(Disclaimer - I am typographically ignorant!)

Dan Gayle's picture

"(Disclaimer - I am typographically ignorant!)"

Bla. What kind of thing to say is that? You obviously have an eye for something, because you are on the mark for your critiques. The eye is the final arbiter of taste.

I'll work on some of the things you've mentioned.

(By the way, the links on your home page don't work. JFYI)

eeblet's picture

Ugh, my front-page SiFR links had stopped working, even though I hadn't changed anything - did a quick and very ugly short-term fix! Thanks. :)

Gary Lonergan's picture

Tom Perkins – a letter carver based in England and whose fluency in drawn lettering is second to none – has written at length about the geometry of Roman Lettering in the book "Font" published by The Ditchling Museum and the Edward Johnston Foundation. It inludes his own drawings of the Trajan letters. His book "The Art of Letter Carving in Stone' as well as being a sumptous record of lettercarving today again has detailed drawing of the Trajan letters. All the best with your project.

Dan Gayle's picture

Thanks for the resources. I'll be sure to look them up :)

James Arboghast's picture

@Jens Kutilek: Anyway, typeface designs are not protected by copyright in most countries. And most surely not if they are just an accurate rendition of something conceived 2000 years ago.

Dude, it's a matter of ethical conduct and moral obligation to respect the design work of others, especially your contemporaries. Just because typeface designs are not protected by copyright in most countries does not make distributing a copy of an existing type design right. Dan has copied the work of contemporary designers who based their typeface on Roman letters from 200 years ago. The Joy Divison Closer type is not an accurate rendition of something conceived 2000 years ago.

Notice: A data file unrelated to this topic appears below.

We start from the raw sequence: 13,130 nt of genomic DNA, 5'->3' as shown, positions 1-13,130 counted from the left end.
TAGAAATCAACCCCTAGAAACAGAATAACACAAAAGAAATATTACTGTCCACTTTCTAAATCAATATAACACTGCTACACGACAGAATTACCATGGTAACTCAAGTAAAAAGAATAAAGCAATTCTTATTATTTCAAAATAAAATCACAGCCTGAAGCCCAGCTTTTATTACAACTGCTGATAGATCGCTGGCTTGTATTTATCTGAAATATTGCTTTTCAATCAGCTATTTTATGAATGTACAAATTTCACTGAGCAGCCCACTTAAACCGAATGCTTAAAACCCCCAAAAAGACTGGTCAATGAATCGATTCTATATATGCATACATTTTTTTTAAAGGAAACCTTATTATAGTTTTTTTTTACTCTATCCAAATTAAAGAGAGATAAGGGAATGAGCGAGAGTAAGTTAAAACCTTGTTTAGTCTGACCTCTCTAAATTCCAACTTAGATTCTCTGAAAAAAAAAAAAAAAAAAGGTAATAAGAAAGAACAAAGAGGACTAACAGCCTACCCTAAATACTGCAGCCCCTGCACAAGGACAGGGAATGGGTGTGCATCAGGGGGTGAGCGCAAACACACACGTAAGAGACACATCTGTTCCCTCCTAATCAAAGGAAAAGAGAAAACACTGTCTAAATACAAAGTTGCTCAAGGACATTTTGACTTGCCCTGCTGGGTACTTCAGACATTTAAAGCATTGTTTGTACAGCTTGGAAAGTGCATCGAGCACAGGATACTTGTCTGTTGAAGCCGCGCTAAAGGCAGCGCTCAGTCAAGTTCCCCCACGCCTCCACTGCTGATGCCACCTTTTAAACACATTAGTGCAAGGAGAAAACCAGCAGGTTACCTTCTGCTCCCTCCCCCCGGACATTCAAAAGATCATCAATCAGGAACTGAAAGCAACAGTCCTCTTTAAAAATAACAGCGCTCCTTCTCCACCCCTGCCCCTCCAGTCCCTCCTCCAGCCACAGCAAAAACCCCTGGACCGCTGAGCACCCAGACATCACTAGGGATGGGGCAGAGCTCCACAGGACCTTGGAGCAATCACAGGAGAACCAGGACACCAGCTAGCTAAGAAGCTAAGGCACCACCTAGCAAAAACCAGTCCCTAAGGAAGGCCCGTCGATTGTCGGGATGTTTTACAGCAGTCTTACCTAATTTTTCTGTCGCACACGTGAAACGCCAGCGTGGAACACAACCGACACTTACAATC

You really, really piss me off man (Jens). Don't come here and tell falsehoods or misconstrue the letter of the law. I will drive you away. You need lessons in ethics. You need to wake up to yourself and your misanthropy.

Why is it so often Germans who harp on technicalities? Because they're a technically-minded people. That's not a racist comment or a personal attack. It's an accurate observation with no overtones or negative implication. All you get me on this one is the straight dope.

j a m e s

piccic's picture

@James: Basically, the Closer lettering is lettering, not a typeface.
Thus, it would be nice to notify the lettering designer if DanGayle decides to commercialize his digital typeface, but in strict sense, here we have someone turning lettering into a digital typeface, which is quite different from copying a contemporary, pre-existing typeface.

I agree on the obligations side, anyway. Even just by saying: hey, I'm doing this, based upon your work..

spyoung's picture

So what is the final verdict? Has a font been made?